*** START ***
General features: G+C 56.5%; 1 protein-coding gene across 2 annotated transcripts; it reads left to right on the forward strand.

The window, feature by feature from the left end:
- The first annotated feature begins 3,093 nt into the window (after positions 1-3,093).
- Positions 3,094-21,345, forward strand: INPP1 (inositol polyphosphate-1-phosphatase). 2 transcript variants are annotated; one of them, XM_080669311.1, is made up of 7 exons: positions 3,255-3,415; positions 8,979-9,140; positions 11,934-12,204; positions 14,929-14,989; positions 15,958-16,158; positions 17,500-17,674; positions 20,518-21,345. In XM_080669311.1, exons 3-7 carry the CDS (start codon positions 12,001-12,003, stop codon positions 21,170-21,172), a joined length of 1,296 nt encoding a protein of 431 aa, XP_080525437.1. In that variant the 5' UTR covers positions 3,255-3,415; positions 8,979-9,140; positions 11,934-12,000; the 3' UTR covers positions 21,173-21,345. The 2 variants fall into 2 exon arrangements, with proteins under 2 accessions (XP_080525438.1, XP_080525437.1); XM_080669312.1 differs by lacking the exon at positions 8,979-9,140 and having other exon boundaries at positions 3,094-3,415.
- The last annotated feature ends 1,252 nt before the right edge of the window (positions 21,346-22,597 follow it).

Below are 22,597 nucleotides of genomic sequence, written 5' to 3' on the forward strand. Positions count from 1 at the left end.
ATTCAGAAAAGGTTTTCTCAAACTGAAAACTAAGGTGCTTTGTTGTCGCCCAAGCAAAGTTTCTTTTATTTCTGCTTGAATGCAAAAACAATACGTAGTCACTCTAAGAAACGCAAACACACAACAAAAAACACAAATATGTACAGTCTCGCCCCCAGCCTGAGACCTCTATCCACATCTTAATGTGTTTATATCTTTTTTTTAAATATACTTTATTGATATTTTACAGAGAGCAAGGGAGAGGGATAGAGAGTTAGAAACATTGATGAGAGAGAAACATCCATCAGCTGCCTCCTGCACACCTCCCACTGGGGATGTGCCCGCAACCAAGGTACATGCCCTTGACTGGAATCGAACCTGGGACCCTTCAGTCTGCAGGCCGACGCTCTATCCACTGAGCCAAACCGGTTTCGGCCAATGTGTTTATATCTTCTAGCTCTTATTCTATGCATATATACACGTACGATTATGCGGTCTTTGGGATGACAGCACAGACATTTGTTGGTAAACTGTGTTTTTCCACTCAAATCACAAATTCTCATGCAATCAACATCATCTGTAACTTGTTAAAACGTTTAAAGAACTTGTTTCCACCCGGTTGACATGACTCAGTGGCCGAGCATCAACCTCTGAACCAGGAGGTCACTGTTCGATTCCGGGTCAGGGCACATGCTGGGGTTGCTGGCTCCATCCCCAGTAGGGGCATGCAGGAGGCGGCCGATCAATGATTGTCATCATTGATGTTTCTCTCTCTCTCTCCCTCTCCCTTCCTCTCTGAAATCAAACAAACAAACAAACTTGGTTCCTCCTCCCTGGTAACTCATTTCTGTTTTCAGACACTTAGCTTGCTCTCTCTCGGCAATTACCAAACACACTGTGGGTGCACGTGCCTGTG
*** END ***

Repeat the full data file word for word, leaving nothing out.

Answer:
General features: G+C 56.5%; 1 protein-coding gene across 2 annotated transcripts; it reads left to right on the forward strand.

The window, feature by feature from the left end:
- The first annotated feature begins 3,093 nt into the window (after positions 1-3,093).
- Positions 3,094-21,345, forward strand: INPP1 (inositol polyphosphate-1-phosphatase). 2 transcript variants are annotated; one of them, XM_080669311.1, is made up of 7 exons: positions 3,255-3,415; positions 8,979-9,140; positions 11,934-12,204; positions 14,929-14,989; positions 15,958-16,158; positions 17,500-17,674; positions 20,518-21,345. In XM_080669311.1, exons 3-7 carry the CDS (start codon positions 12,001-12,003, stop codon positions 21,170-21,172), a joined length of 1,296 nt encoding a protein of 431 aa, XP_080525437.1. In that variant the 5' UTR covers positions 3,255-3,415; positions 8,979-9,140; positions 11,934-12,000; the 3' UTR covers positions 21,173-21,345. The 2 variants fall into 2 exon arrangements, with proteins under 2 accessions (XP_080525438.1, XP_080525437.1); XM_080669312.1 differs by lacking the exon at positions 8,979-9,140 and having other exon boundaries at positions 3,094-3,415.
- The last annotated feature ends 1,252 nt before the right edge of the window (positions 21,346-22,597 follow it).

Below are 22,597 nucleotides of genomic sequence, written 5' to 3' on the forward strand. Positions count from 1 at the left end.
ATTCAGAAAAGGTTTTCTCAAACTGAAAACTAAGGTGCTTTGTTGTCGCCCAAGCAAAGTTTCTTTTATTTCTGCTTGAATGCAAAAACAATACGTAGTCACTCTAAGAAACGCAAACACACAACAAAAAACACAAATATGTACAGTCTCGCCCCCAGCCTGAGACCTCTATCCACATCTTAATGTGTTTATATCTTTTTTTTAAATATACTTTATTGATATTTTACAGAGAGCAAGGGAGAGGGATAGAGAGTTAGAAACATTGATGAGAGAGAAACATCCATCAGCTGCCTCCTGCACACCTCCCACTGGGGATGTGCCCGCAACCAAGGTACATGCCCTTGACTGGAATCGAACCTGGGACCCTTCAGTCTGCAGGCCGACGCTCTATCCACTGAGCCAAACCGGTTTCGGCCAATGTGTTTATATCTTCTAGCTCTTATTCTATGCATATATACACGTACGATTATGCGGTCTTTGGGATGACAGCACAGACATTTGTTGGTAAACTGTGTTTTTCCACTCAAATCACAAATTCTCATGCAATCAACATCATCTGTAACTTGTTAAAACGTTTAAAGAACTTGTTTCCACCCGGTTGACATGACTCAGTGGCCGAGCATCAACCTCTGAACCAGGAGGTCACTGTTCGATTCCGGGTCAGGGCACATGCTGGGGTTGCTGGCTCCATCCCCAGTAGGGGCATGCAGGAGGCGGCCGATCAATGATTGTCATCATTGATGTTTCTCTCTCTCTCTCCCTCTCCCTTCCTCTCTGAAATCAAACAAACAAACAAACTTGGTTCCTCCTCCCTGGTAACTCATTTCTGTTTTCAGACACTTAGCTTGCTCTCTCTCGGCAATTACCAAACACACTGTGGGTGCACGTGCCTGTG